All posts by Flyttamouse

Two Women Writers: two FREE books!

'The Freak and the Idol' by Katy Jones and 'The Secret Mother' by Victoria Delderfield

To celebrate International Women’s Day 2017 I have teamed up with Victoria Delderfield, author of ‘The Secret Mother’.  She has written a guest blog below, and we are giving away a copy of both our books over on Facebook. It’s dead easy – all you have to do to enter is ‘like’ the post and tell us the last book you read, and could recommend, by a female author.

My first (and, to date, only) novel was originally published back in 'The Freak and the Idol,' by Katy Jones2004. I wanted to explore and express the ways in which sexism affects even privileged, middle-class, white women in the UK. In a world where children flee bombs, only to drown or disappear into the hands of traffickers – and in a country where thousands rely on food banks and people are hounded on their deathbeds over when they are returning to work – this seems like a pretty parochial concern. And maybe it would be, except that I was writing about a particular manifestation of a general problem – and this general problem puts half the world’s population at a disadvantage.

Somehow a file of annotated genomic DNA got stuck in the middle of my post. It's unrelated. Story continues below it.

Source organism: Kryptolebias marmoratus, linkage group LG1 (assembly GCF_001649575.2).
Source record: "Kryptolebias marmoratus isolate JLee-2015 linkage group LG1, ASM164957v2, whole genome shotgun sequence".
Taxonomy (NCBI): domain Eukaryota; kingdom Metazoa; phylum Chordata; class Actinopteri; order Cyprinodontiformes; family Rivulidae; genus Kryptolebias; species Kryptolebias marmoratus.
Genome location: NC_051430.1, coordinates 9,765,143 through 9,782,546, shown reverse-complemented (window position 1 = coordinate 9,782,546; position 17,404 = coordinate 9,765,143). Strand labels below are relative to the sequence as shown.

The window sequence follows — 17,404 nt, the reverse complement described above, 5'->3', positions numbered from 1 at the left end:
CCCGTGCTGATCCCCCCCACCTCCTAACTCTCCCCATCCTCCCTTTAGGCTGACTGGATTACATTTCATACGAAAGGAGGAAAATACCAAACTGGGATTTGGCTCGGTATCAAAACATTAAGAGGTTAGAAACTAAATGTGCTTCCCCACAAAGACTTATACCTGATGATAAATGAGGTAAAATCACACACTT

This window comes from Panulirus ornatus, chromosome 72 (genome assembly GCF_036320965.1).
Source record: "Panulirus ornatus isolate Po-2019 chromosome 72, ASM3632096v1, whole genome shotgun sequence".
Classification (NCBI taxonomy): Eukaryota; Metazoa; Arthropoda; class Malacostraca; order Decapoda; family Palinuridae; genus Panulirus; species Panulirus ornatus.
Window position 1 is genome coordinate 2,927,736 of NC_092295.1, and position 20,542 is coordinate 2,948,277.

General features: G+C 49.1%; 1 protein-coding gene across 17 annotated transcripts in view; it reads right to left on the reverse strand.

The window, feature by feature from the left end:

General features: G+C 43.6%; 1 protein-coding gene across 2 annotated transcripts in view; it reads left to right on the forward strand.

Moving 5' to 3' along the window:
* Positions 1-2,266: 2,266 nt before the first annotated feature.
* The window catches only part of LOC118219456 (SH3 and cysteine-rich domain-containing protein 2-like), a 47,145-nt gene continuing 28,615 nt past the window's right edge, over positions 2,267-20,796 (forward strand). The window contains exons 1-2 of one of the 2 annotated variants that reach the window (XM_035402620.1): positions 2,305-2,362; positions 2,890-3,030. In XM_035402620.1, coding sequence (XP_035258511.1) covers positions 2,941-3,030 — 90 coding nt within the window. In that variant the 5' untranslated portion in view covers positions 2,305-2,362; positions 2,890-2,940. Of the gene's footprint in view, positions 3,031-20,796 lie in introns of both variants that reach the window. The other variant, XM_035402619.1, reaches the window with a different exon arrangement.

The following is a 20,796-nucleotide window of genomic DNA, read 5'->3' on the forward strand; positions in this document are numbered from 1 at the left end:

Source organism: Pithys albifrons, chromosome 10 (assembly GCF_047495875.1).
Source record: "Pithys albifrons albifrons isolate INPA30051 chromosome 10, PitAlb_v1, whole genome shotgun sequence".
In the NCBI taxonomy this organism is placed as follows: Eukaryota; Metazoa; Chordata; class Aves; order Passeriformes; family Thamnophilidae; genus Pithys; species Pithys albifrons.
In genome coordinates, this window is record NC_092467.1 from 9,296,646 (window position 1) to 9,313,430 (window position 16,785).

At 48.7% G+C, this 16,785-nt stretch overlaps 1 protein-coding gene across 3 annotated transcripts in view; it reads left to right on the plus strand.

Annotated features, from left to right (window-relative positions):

So, why are women at a disadvantage in the 21st Century? Why are women paid less than their male counterparts the world over? Why are women so much more likely to be the victims of male violence (including rape and homicide) than men are of female? Why are there so few women in positions of power (heads of state, parliamentarians, judges, CEOs, etc)? And why do so many people – female and male – fail to notice or concern themselves with any of this so much of the time?

A large part of the answer is, I think, the objectification of women. We are taught from birth to see men as the subjects, the active parties (the doers, the thinkers, the leaders, the observers) while women are seen as the objects of male actions (the victims, the subject of male thought, the led, the observed). From this perspective, women are not valued except as they relate to men. Legislation, working conditions and cultural norms are all unlikely to be created and seen from a female perspective when we are all taught to see the world, and ourselves, from a male point of view. The device I used to explore this in ‘The Freak and the Idol,’ was to have a male narrator, who is able almost to control the female characters by the way he defines and describes them. The narrator’s view is only challenged when the female characters begin to argue and answer back.